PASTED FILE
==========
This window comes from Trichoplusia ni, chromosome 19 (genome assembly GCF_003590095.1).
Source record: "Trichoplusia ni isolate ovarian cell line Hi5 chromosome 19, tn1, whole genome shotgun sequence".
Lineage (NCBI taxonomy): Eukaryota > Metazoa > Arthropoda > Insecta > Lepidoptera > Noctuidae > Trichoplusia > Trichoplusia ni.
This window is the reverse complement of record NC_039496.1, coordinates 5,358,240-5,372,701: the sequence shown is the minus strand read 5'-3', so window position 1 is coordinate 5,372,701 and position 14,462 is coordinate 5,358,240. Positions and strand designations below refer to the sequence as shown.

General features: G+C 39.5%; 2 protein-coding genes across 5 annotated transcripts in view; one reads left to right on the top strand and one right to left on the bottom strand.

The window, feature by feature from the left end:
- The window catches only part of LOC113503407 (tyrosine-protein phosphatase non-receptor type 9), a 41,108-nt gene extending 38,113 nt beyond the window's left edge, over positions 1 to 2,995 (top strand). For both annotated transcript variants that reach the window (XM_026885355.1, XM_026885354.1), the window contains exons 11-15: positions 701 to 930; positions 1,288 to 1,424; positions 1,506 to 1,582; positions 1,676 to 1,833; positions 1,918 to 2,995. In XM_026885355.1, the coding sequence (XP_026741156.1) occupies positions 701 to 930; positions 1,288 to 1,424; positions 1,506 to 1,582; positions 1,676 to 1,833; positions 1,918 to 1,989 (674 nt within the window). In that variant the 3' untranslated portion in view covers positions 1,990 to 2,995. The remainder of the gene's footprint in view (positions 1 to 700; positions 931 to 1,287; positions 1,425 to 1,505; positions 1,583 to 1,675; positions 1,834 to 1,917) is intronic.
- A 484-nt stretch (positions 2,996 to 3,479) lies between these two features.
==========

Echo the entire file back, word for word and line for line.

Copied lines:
This window comes from Trichoplusia ni, chromosome 19 (genome assembly GCF_003590095.1).
Source record: "Trichoplusia ni isolate ovarian cell line Hi5 chromosome 19, tn1, whole genome shotgun sequence".
Lineage (NCBI taxonomy): Eukaryota > Metazoa > Arthropoda > Insecta > Lepidoptera > Noctuidae > Trichoplusia > Trichoplusia ni.
This window is the reverse complement of record NC_039496.1, coordinates 5,358,240-5,372,701: the sequence shown is the minus strand read 5'-3', so window position 1 is coordinate 5,372,701 and position 14,462 is coordinate 5,358,240. Positions and strand designations below refer to the sequence as shown.

General features: G+C 39.5%; 2 protein-coding genes across 5 annotated transcripts in view; one reads left to right on the top strand and one right to left on the bottom strand.

The window, feature by feature from the left end:
- The window catches only part of LOC113503407 (tyrosine-protein phosphatase non-receptor type 9), a 41,108-nt gene extending 38,113 nt beyond the window's left edge, over positions 1 to 2,995 (top strand). For both annotated transcript variants that reach the window (XM_026885355.1, XM_026885354.1), the window contains exons 11-15: positions 701 to 930; positions 1,288 to 1,424; positions 1,506 to 1,582; positions 1,676 to 1,833; positions 1,918 to 2,995. In XM_026885355.1, the coding sequence (XP_026741156.1) occupies positions 701 to 930; positions 1,288 to 1,424; positions 1,506 to 1,582; positions 1,676 to 1,833; positions 1,918 to 1,989 (674 nt within the window). In that variant the 3' untranslated portion in view covers positions 1,990 to 2,995. The remainder of the gene's footprint in view (positions 1 to 700; positions 931 to 1,287; positions 1,425 to 1,505; positions 1,583 to 1,675; positions 1,834 to 1,917) is intronic.
- A 484-nt stretch (positions 2,996 to 3,479) lies between these two features.